Breastfeeding can change how you feel about your breasts, especially for first-time moms. No matter the cup size, your breasts switch from helping you feel attractive to providing sustenance for another human being. The increase in oxytocin during breastfeeding can also lead to milk ejection during orgasm, which can be a pretty big shock if you’re not expecting it.

It can be hard to flip that “new parent” switch in your head, so be patient with yourself. It’s okay to make your breasts off-limits to your partner while breastfeeding — just make sure you clearly communicate that to your partner.

The hormones associated with breastfeeding can also affect your postpartum sex life, as lactation causes hormonal changes. It can naturally decrease your estrogen levels, negatively impacting the amount of lubrication you can make even when sexually aroused. This is why lube can be your postpartum BFF. 

How Do I Prepare for Postpartum Sex?

We’ve talked about everything that can make postpartum sex more difficult, but proper preparation can make a big difference. We’ve got a few tips for getting back to having enjoyable sex with your partner.

Communication

While getting back to physical intimacy can be great for your relationship, building trust and emotional intimacy are even more crucial. We can never say enough about the importance of good communication with your partner.

After all, you’re raising a whole human being together. Discussing postpartum sex concerns with your partner is a piece of cake in comparison (if it isn’t, there’s no shame in seeing a counselor or couples therapist for a little guidance).

Be Kind to Yourself and Your Partner

The postpartum period comes with many changes for you and your partner. Life is permanently different, and even though it’s often a time of great joy, this time can also be stressful. 

Be kind to yourself and give yourself the grace and understanding to change your mind about being ready to get intimate again. 

Don’t forget to extend that kindness, grace, and understanding to your partner. Even though they didn’t physically have the baby, they’re going through their own shifts. Remember that they love you and want to support you; they may just not know how to do that. Learn to communicate and tell your partner exactly what you want, how you want it, and when you’re ready.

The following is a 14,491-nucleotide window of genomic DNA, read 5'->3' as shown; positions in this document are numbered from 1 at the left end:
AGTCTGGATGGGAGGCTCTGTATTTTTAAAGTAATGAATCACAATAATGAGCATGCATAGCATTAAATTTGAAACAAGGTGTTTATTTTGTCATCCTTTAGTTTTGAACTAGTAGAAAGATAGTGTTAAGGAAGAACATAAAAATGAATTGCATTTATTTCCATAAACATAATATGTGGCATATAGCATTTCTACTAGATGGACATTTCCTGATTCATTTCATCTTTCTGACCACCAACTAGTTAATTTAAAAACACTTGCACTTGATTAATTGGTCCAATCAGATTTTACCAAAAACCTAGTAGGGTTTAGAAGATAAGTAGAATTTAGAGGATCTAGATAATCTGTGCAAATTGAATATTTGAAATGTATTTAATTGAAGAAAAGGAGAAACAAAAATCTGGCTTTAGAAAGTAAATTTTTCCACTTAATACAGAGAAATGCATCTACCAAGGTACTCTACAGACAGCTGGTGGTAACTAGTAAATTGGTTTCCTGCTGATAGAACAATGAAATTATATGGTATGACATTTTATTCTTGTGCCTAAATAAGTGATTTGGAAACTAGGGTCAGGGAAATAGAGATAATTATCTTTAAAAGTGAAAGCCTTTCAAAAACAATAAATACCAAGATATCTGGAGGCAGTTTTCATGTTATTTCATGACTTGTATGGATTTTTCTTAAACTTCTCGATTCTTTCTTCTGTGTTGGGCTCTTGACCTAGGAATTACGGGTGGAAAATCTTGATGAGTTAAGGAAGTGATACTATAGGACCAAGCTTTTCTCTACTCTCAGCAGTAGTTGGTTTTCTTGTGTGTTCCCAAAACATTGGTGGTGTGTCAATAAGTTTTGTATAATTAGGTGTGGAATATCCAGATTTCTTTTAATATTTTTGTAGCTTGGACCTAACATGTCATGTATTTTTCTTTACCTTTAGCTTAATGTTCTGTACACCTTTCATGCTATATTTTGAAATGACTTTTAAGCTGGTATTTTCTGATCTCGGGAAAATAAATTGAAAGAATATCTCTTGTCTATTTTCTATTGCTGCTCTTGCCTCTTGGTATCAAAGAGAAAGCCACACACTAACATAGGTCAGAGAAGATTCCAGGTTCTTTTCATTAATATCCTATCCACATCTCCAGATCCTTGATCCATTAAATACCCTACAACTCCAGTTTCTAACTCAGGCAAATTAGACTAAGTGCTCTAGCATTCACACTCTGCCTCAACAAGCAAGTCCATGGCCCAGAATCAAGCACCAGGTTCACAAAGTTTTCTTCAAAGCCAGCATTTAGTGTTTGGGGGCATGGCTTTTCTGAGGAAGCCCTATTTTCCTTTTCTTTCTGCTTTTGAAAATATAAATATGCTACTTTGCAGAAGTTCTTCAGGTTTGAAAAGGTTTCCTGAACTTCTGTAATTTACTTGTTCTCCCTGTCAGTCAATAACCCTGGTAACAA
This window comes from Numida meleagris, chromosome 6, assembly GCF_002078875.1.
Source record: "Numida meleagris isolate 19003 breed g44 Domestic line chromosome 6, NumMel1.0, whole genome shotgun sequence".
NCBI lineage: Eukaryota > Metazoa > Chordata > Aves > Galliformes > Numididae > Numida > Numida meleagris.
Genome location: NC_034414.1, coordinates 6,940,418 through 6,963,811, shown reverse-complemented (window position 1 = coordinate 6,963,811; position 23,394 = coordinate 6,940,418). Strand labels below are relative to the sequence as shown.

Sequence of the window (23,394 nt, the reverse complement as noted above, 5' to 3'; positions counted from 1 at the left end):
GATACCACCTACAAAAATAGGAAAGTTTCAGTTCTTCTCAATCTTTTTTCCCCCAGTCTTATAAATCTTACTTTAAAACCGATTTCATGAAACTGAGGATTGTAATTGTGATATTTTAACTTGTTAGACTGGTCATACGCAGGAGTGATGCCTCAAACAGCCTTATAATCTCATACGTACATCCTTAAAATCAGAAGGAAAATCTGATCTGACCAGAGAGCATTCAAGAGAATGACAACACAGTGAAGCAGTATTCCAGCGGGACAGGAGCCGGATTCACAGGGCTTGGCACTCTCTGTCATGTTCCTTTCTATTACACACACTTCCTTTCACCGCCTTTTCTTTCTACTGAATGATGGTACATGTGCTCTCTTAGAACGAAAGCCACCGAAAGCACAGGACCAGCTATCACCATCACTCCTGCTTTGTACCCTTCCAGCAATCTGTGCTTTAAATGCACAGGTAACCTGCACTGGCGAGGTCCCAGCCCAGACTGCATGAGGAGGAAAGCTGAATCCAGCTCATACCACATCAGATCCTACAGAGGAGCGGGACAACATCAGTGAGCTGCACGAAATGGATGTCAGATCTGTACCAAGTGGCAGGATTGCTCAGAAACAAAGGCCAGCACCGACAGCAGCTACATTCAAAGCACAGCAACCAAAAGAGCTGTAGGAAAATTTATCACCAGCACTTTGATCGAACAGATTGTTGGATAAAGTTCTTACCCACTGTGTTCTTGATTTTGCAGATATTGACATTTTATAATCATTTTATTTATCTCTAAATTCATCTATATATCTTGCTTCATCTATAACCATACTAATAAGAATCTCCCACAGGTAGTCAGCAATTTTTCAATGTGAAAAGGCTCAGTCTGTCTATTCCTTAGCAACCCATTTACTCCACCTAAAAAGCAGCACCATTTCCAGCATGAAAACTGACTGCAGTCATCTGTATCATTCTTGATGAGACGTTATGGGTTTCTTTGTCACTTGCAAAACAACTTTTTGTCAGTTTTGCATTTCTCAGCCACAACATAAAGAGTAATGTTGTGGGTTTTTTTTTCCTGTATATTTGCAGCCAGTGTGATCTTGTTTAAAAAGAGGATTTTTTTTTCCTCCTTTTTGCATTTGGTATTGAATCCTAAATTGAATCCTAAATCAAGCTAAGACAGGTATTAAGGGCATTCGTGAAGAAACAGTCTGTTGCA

Seek Professional Help

We understand that not everyone can seek medical care when they need it. However, if you’re hesitant about resuming your sex life or having concerns, your best bet may be to speak with a professional.

Ask your OB-GYN for advice specific to your body during your postpartum checkup. It is also an excellent time to ask about your birth control options (and no, breastfeeding is an effective form of postpartum birth control, despite what you may have heard).

According to the American College of Obstetricians and Gynecologists (ACOG), ovulation can begin just a few weeks after having your baby.

Don’t Skimp on the Lube

Vaginal dryness is a part of the postpartum experience for some new moms. But you don’t have to let that stop you from being intimate with your partner when you’re ready. If you’re getting your sexual desire back but your body isn’t cooperating, adding an all-natural lube (like our Intimacy Sex Oil) can make a big difference.

Schedule a date night with your partner, take it slow and embrace foreplay, or just fool around in the backseat of the car as if you were first dating. The art of arousal is just as much mental as physical (perhaps even more), so pair some quality mental stimulation with lube and enjoy!

Takeaway

Postpartum sex can be intimidating, especially for the first time. But, like every major change in life (and you’ll likely go through plenty of them as a parent), approach it with awareness, sensitivity, and a few tips from those who’ve already “been there.”

It’s difficult to predict how childbirth can affect your sex life, but there are ways to prepare you and your partner and create a plan where you feel most comfortable and empowered.

 

Sources:

Sex and Breastfeeding: An Educational Perspective | PubMed

Frequency, severity and persistence of postnatal dyspareunia to 18 months postpartum: A cohort study | PubMed

Postpartum Birth Control | ACOG